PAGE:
Boasting 21st century technology as early as the 1980s, the German company Shadow powerfully marketed a range of guitar-related products through the era of spandex and headbands. With a range running from a well-established assortment of innovative guitar pickups, right up to complete guitars like the SHP-01 (electric solid with acoustic sound), and the SH1 (Superstrat with both passive and active capabilities), Shadow made big noises in the ’eighties. But it was the brand’s very high-profile venture into guitar synthesis that perhaps proved most interesting.
Bob Leggitt | Sunday, 19 April 2015 |
If you’ve used Tumblr recently, you may have noticed that when you upload an image to a Text Post, the picture ‘stretches’ to the full width of the post container in the Dashboard. Technically, what’s happening is that instead of displaying at the old width of 500px across, images in Text Posts gain an extra 40 pixels of width and now display at 540px.
Bob Leggitt | Wednesday, 25 March 2015 |
Okay, so the title is a metaphor, but this is an issue which needs a lot more attention than a conventional title would likely bring. I’m using a motor vehicle analogy, but this is really a piece about the Internet, and the people who are slowly strangling it. It’s a piece about legitimised theft, and the impact that legitimised theft has on our long-term experience of the Web.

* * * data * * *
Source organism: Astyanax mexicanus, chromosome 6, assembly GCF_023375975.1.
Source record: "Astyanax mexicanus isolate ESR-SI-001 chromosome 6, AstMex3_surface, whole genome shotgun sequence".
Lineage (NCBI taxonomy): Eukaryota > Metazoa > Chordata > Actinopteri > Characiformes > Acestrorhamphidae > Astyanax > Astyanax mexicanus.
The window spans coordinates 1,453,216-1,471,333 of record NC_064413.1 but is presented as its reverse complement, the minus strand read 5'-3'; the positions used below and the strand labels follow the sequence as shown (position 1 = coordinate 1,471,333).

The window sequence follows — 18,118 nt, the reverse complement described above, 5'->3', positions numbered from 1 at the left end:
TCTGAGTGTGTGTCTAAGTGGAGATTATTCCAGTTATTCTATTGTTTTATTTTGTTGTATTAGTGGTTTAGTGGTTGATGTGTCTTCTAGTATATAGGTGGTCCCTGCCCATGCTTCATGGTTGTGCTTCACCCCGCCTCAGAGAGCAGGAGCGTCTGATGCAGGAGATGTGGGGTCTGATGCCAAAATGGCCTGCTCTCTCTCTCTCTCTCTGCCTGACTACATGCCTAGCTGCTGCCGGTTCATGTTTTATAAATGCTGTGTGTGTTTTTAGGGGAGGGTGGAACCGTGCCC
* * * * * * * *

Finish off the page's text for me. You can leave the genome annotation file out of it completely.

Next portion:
Bob Leggitt | Tuesday, 24 March 2015 |
If the title of this piece was based purely on anecdotal evidence, I wouldn’t need to write another word. The number of guitarists who’ve switched a full set of stock pickups for expensive replacements, then sheepishly pulled out the replacements and replaced them with the originals, is staggering.
Bob Leggitt | Friday, 20 March 2015 |
The Fender Stratocaster is the world’s most popular guitar design, but how did it all begin? This piece looks, in a broad sense, at the Stratocaster of the 1950s. It’s not meant to document every minute detail. Rather, it’s an overview for anyone unfamiliar with this early period in the Strat’s life.
Above: This type of black, maple-necked Stratocaster is now perhaps best associated with Eric Clapton, whose (former) predominantly 1950s partscaster ‘Blackie’ is additionally cool because it has an early custom colour body. But Gene Vincent’s band used factory original Strats in non-standard colours during the 1950s, including an even earlier black model than Clapton’s.